It all boils down to one word: community.
Let me explain. Love it or hate it, there is no denying the tremendous impact CrossFit has had on the fitness industry in the last few years.

So this is not going to be yet another CrossFit-bashing blog post. I will have nothing to say about allegations CrossFit is unsafe or overpriced, much less the wisdom of kipping pull-ups.
Those topics have been re-hashed endlessly in thousands of blog posts by people who usually have a dog in the fight. Instead, I’m going to focus on what others can learn from what CrossFit is doing right.

My thoughts are prompted by my recent visit to a competition at a CrossFit gym. It was unlike anything I had seen in years. Pats on the back and a real sense of camaraderie took me back to my college years. They even passed around beers at the end of the competition!

Everyone knew everyone else’s name. Everyone supported everyone else. And most amazingly the male to female ratio was near 1:1.

When I’m not travelling around the country doing membership consulting at “Mom and Pop” gyms, I’m a member of a big box gym, like everyone else. And I have to admit the camaraderie is often lacking. Most people — including me — just want to get in, get “in the zone” and get out.
What’s missing in the big box gyms is a sense of community.

Which brings is back to my bread and butter: the “Mom and Pop” gyms. Time was when they did provide camaraderie. When you finished your workout, you’d hang around the front desk, sipping a shake and shooting the breeze with anyone around.

But lately, many “Mom and Pop” gyms have been muscled out by the massive marketing machines of big gyms with low price. So how can they compete?
My advice? Learn from CrossFit.

Consider convenience and results. There’s a lot to be said for short but intense “workouts of the day” that have you in and out in an hour, including warm up and cool down. This is attractive to busy professionals who don’t want to make the gym a second home.

Consider Bare Bones Equipment.  CrossFit has proved it’s possible to get a great work out with minimal equipment in a warehouse type of environment. If you’re a full service gym, you already have superior equipment selection.  Why not put it to great use?   Imagine the possibilities if you could combine your machines and a functional area to create killer workouts of the day.  Members are already doing it on their own at the big box clubs.  Not a workout day goes by where I don’t witness members performing CrossFit in front of the dumbbell racks, pathways between the cardio and machines or wherever else they can find the space. So why not give the practice your blessing?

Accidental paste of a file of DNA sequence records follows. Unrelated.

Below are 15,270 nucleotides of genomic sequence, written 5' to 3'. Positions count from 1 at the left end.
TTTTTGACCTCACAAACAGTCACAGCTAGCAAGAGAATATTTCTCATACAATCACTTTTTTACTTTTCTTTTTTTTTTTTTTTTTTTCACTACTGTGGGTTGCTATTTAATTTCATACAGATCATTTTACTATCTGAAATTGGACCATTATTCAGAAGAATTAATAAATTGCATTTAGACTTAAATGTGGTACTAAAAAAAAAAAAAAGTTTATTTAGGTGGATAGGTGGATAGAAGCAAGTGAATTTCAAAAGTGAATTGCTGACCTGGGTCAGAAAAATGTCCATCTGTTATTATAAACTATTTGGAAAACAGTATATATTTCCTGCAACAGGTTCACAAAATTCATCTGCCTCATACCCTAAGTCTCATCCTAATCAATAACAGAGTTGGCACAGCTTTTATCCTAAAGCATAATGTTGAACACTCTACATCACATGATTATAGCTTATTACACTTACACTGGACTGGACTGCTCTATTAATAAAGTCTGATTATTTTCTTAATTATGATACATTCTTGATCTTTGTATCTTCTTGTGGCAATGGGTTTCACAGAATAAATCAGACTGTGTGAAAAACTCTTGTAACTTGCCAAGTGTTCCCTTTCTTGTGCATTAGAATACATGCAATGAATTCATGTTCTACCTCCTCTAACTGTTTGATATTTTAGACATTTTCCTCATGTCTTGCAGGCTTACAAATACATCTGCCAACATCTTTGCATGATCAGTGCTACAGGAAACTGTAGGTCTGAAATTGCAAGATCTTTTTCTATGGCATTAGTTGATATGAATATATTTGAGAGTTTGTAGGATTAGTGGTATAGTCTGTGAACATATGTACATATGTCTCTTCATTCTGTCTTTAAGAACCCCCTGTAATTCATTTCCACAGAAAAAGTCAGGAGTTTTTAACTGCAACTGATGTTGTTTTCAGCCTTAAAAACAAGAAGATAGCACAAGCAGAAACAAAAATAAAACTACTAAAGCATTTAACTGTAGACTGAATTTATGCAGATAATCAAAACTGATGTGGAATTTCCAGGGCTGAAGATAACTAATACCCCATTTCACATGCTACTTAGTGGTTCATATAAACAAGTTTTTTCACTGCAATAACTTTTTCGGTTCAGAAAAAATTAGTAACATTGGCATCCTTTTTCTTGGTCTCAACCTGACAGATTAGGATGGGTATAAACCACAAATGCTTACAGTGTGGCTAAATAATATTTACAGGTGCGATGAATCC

Back to Camaraderie. If you’re a family-owned independent gym, would it be so crazy to introduce name tags for members for a month?  Better yet:

  • Combine this with your new programming rollout
  • Set times for these group classes in a month-long rollout
  • Have your best personal trainer dedicated to roll the  workout of the day program as an instructor
  • After, have a protein smoothie contest amongst your staff with members voting on who is the best smoothie craftsman
  • This will not only boost employee morale, but give members a reason to stick around and socialize after the workout.  You want members to interact with one another so that eventually they will form groups to meet for the workout of the day on their own without instructors.

Marketing to Women. CrossFit has done a great job at shattering the stereotype that lifting is unfeminine. It appeals to women of all fitness levels and body types. But why?

I believe the answer is threefold:

1: CrossFit gets results far more effectively than running on a treadmill for a half hour

2: CrossFit gyms create a a small and personalized atmosphere

3: CrossFit and instructors and members are highly supportive and engaged with other members. Visible on-site owners are not only passionate about fitness, but deeply believe CrossFit is a superior delivery medium for fitness. Members are equally passionate and create great grassroots marketing no paid advertising can buy.

One last note. I believe the final ingredient in the CrossFit secret sauce may be the most important:

Competition. How exciting! How many people — other than professional athletes — get to compete past the age of 25? But many of us want to relive our high school days of athletic glory (real or imagined!) CrossFit provides that opportunity. You have an end goal that’s not measured by lbs lost but by competing if front of a supportive group of your peers.  CrossFit has created a sport not just a fitness option.  It’s a helluva lot better model than what much of the fitness industry is doing: slashing prices and praying members don’t actually show up!

It’s high time “Mom and Pop” health clubs get back to their roots. They should create an atmosphere where “everyone knows your name” and everyone genuinely cares about getting members better…and healthier.

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